Customer expectations and customer perceptions-that play a major role in service marketing. Customer perceptions are subjective assessment of actual service experiences. Customer expectations are the standards or reference points for performance against which experiences are compared and are often formulated in terms of what a customer believes should or will happen.

Customer satisfaction and customer focus are so critical to competitiveness of firms; any company interested in delivering quality service must begin with a clear understanding of its customers.

The Providers Gap

The providers’ gaps are the underlying causes behind the gap:

Gap-1 Not knowing what customers expect.

Gap-2 Not selecting the right service standards and designs.

Gap-3 Not delivering to service standards.

Gap-4 Not matching performance to promises.

A primary cause in many firms for not meeting customer’s expectations is that the firm lacks accurate understanding of exactly what those expectations are. Even a firm does clearly understand its customer’s expectations; there still may be problems if that understanding is not translated into customer –driven service designs and standards. There must be systems, processes, and people to ensure that service delivery actually matches the designs and standard in place. Finally, with everything in place to effectively meet or exceed customer expectations, the firm must ensure that what is promised to customers matches what is delivered.

The Recovery Paradox

The service recovery paradox has two components, one part says service recovery can bring good things to the company and the other part says this recovery action will not fruitful. That means the positive consequences of service recovery action bring the idea that this action brings customer satisfaction and loyalty and generates positive Word Of Mouth (WOM). That means when the recovery action takes place, customers become satisfied and appreciate this course of actions and feel valued. The result is that they become loyal to the company. They will share this experience with other people and this will bring more customers. With the first time failure the customers become dissatisfied and with the recovery action they become more satisfied and more likely to repurchase the service. It is also thought a well designed, well documented service recovery strategy provides information that can be used to improve service as a part of continuous improvement effort. The result is customer satisfaction; making customers more satisfied with recovery action. This concept encourages service provider not to provide full volume service and make customer somewhat disappointed and then taking recovery action to make them more satisfied and gain even more loyalty. This idea has become known as the recovery paradox.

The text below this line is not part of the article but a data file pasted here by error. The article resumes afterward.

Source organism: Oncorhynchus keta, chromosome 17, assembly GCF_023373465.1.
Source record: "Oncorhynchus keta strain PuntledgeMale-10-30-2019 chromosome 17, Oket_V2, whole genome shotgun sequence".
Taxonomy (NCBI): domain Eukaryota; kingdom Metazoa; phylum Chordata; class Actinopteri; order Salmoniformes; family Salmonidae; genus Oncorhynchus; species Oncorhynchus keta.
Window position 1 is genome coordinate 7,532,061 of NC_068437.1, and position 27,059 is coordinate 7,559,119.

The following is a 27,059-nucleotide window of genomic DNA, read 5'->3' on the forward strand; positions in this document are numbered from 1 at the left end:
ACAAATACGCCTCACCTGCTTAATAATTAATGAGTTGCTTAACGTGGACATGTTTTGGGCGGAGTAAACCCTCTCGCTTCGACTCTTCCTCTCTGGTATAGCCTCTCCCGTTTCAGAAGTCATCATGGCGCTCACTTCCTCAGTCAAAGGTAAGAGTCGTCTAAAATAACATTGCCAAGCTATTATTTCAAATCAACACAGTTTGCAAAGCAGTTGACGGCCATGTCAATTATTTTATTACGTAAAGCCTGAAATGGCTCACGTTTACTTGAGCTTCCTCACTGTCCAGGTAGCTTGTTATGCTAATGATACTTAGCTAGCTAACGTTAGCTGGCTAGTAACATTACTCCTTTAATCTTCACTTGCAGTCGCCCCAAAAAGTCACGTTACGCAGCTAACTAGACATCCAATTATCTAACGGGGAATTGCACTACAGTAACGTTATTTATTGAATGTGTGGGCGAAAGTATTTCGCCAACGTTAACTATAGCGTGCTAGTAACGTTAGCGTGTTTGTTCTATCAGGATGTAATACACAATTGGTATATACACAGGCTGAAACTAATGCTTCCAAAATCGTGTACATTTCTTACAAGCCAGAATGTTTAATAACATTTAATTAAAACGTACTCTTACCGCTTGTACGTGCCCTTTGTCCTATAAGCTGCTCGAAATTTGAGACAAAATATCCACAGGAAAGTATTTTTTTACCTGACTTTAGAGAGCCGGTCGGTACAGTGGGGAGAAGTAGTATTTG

Source: Parasuraman, A., Zeithaml, Valarie A. and Leonard L. Berry. 1985. A Conceptual Model of Service Quality and Its Implications for Future Research, Journal of Marketing, Vol. 49 (Fall 1985), pp. 41-50.

The Gap 5 is caused by the other four gaps. These gaps can be major problems in attempting to deliver a service which consumer would perceive as being of high quality. However, quality is an indescribable and indistinguishable construct. Often mistaken for imprecise adjectives like “goodness, or luxury, or weight” (Crosby, 1979), quality and its requirements are not easily articulated by consumers (Takeuchi and Quelch 1983).  It is generally assessed on six dimensions: (a) reliability, (b) serviceability (c) prestige (d) durability (e) functionality and (f) ease of use (Brucks and Zeithaml, 1991).

SERVQUAL has served as a basis for measuring the quality of the service offered by an appliance repair and maintenance firm, several retail banks, a long distance telephone provider, a securities broker, credit cards companies (Zeithaml and Bitner, 1998); a hospital (Babakus and Mangold 1989); a CPA firm (Bojanic 1991); physicians (Brown and Schwartz 1989); a dental school client clinic, business school placement center, tire store, and acute care hospital (Carman 1990); public recreation programs (Cromton and Makay 1989); and real estate brokers (Johnson, Dotson and Dunlop, 1988) etc. Consumers are constantly in search of information to measure service quality in their mind.

Results of the study:

Service perception and service expectation analysis. The study shows mean perception score of five service dimensions and mean expectation score of service dimensions.

Importance performance matrix. Importance performance matrix is a useful form of analysis in marketing research. To do analysis, we have combined information regarding customer perception and importance ratings.

Attribute importance is represented on the vertical axis from high (top) to low (bottom). Performance is shown on the horizontal axis from low (left) to high (right). The horizontal axis is the gap between service perception and service expectation.